Rules of Subordinating Conjunction

subordinate conjunctions
Good knowledge of rules of grammar and their correct usage in right perspective, is the only way of attempting the questions relating to the spotting errors. Correlative conjunctions are used in pairs to show the relationship between the ideas expressed in different parts of a sentence.
Correlative conjunctions join various sentence elements that. must be grammatically equal. The most commonly used correlative conjunctions are both ... and, either ... or and neither ... nor, hardly ... when , not
only ... but also, etc.

Correlative Conjunctions

1. Both ... and 
She is both intelligent and liberal.

2. Either ... orI will either go for a picnic or take rest.

3. Neither ... nor
She is neither rich nor good honest.

4. Hardly ... when
He had hardly begun to work, when it started raining.

5. No sooner ... thanNo sooner had I reached the station , than the train arrived.

6. Not only ... but also
She is not only clever, but also intelligent.

7. Rather ... than
I would rather go swimming than go to the hospital.

8. Scarcely ... whenScarcely had we left college, when it started to rain.

9. Whether ... or
Have you decided whether you will go there or not?


Parallel Construction

Correlative conjunctions (both, and; not, but; not only, but also; either, or; first, second, third; and the like) should be followed by the same grammatical construction. Thus, whenever possible, parallel construction should be employed when correlative conjunctions are used. Many violations of this rule can be corrected by rearranging the sentence. The repetition of a particular grammatical construction is often referred to as parallel construction.

Examples –
a) I am neither happy nor excited.
b) The resort contains open bars, swimming and a library.

In example (a), the two phases, neither happy and nor excited, show parallel construction.
In example (b), the three phrases open bars , swimming pools and a library also show parallel construction.

Correlative Conjunctions and Parallel Constructions 

Parallel construction should always be employed when correlative conjunctions are used. In the following examples,
the correlative conjunctions are printed in bold type.


Examples -
a) She has both a good education, and she has good work habits. (Incorrect)
b) She has both a good education and good work habits. (Correct)

In example (a), both and and are followed by different grammatical constructions. So, it is an incorrect sentence. Both is followed by the phrase a good education; whereas, and is followed by the clause he has good work habits. The example (b). has been corrected by changing the clause "he has good work habits into the phrase good work habits."

Some Specific Conjunctions

1. No/Not/Never Or
Use Not/Never/No in a sentence if an alternative conjunction is needed.

Examples –
a) I have no chair or stool.
b) I have never read about her or heard of her.
c) She does not speak or weep.
d) He did not say or write anything.

2. However/But 
However and but should never be used together in a sentence.
Examples –
a) But his behaviour, however has not changed. (Incorrect)
His behaviour, however, has not changed. (Correct)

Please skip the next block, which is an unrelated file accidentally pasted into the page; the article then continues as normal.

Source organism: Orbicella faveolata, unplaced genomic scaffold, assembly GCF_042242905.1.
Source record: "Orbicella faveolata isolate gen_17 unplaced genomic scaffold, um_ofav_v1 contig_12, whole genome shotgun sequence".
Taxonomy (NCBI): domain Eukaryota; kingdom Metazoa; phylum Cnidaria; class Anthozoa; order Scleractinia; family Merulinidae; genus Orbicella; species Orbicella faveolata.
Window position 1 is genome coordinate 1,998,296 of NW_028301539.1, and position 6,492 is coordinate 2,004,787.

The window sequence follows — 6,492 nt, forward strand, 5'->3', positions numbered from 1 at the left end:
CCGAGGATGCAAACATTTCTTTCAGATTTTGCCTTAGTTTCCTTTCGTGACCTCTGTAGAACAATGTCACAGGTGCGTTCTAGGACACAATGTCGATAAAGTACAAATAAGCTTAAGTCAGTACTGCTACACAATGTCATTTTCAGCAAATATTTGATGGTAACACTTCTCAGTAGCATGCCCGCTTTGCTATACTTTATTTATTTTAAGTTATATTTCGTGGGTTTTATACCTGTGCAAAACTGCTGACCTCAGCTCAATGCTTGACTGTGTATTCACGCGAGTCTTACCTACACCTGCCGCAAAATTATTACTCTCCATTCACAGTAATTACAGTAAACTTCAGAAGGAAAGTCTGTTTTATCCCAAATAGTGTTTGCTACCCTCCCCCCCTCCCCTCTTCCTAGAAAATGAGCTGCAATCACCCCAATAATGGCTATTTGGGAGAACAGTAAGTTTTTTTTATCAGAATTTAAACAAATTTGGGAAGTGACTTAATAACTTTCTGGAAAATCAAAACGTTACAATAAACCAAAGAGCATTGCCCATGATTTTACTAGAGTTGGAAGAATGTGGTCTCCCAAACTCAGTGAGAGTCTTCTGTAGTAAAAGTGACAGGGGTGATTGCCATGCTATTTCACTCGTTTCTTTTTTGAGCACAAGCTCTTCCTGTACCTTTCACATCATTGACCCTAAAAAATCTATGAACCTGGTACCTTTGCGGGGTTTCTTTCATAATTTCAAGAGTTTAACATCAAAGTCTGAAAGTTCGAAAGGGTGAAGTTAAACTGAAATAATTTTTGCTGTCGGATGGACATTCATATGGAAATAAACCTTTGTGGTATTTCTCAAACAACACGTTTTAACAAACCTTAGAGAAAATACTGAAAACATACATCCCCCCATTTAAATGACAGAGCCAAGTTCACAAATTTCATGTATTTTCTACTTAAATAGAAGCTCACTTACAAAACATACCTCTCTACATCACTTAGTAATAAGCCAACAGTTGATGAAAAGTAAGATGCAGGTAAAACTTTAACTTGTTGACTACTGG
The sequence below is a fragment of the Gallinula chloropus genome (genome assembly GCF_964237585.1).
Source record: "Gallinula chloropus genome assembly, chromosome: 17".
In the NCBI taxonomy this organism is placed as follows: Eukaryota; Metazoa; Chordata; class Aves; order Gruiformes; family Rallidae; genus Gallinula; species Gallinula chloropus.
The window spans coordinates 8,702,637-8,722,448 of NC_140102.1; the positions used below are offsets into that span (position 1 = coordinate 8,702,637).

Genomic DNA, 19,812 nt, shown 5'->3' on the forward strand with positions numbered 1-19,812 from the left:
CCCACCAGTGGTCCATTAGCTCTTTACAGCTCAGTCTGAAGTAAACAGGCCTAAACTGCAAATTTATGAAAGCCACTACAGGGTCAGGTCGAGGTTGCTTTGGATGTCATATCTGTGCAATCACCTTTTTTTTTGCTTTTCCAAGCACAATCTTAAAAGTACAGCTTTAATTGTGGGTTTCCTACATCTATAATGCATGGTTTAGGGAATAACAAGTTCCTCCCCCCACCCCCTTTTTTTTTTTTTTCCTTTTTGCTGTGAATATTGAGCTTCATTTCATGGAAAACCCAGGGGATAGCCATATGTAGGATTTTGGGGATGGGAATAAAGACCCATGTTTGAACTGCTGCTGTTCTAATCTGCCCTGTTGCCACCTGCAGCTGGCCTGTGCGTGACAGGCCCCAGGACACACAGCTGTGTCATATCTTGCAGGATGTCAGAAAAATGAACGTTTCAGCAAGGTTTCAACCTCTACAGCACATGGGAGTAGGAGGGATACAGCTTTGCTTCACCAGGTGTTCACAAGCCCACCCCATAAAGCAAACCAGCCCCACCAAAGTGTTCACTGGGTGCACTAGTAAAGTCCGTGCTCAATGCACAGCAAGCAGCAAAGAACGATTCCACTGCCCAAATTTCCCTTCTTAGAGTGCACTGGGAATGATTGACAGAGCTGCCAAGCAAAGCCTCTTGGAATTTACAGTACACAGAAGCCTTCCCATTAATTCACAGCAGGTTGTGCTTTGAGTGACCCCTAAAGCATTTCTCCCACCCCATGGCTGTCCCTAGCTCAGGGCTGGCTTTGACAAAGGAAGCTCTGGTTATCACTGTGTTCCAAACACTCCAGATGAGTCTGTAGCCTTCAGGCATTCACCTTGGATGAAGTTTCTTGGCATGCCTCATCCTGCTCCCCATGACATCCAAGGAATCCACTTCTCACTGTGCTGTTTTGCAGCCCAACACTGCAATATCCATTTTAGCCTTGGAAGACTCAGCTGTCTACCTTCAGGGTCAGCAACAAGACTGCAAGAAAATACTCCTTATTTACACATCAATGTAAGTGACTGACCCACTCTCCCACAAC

b)
But that, however is not repairable. (Incorrect)
But that is not repairable. (Correct)

3. Though/Although/Even Though 
Though/Although/Even Though are used to show a contrast between two clauses.
Example –
a) Our new neighbors are quite nice (this is good) though their two dogs bark all day long.
We can use though or although with no difference in meaning. Though (but not although) can come at the end of a sentence.

Example – 
My new bike is really fast. I don’t like the colour, though.
Though (but not although) can also be used as an adverb.

Example - 
I’m not good at reasoning, but I can help you with your geography, though, if you want.
The meaning of though is similar to however, but though is much more common than however in conversion.
Even though can be used to make the contrast between two clauses stronger.

Examples -
a) My father got back from work really late, even though he had promised to take mum to the cinema b) Although he is poor, yet he is honest.

4. Until / Unless
Until is used in reference of time while unless refers a condition .
Examples –
a) I will stay here until you return
b) He can’t succeed unless he works hard

5. As / When / While
We can use, as, when or while in situations or actions that take place simultaneously.

Examples –
a) As I was walking down the street I saw jack driving a jeep
b) The Telephone always rings when you are having a bath
c) While they were playing cards somebody broke into the house .
d) While you were reading the paper  I was watching TV.
e) John cleaned the house while I watched TV
f) His father died when he was fourteen.

6. Because / As / Since
‘Because’ , ‘As’ and ‘since’ are used to answer the question ‘why ?’
(i) They join two clause because in the same sentence

Examples –
a) I lost my job because I was often late
b) Ram resigned because he wanted to spend more time with his family

(ii). ‘Because ‘ , ‘As’ , and since show the relationship between the two clauses.

Examples --
a) Why did you resign from such a well paid job , Ram ?
b) Because I wanted to spend more time with my family .
As and since are used when the reason is already well known and / or less important .. 

(iii) ‘As’ or ‘Since’ clause often comes at the beginning of the sentence and is separated from the main clause by a comma.

Examples –
a) As my family had finished dinner when I got home, I went to this really good beer bar.
(I’m telling you about the beer bar . It’s not so important ‘why I went there )

b) Since its your birthday. I’ll make your breakfast in bed.
(I’m going to make your breakfast. I know , and you know, its your birthday)

c) Since I have no money, I can’t go to the movie .

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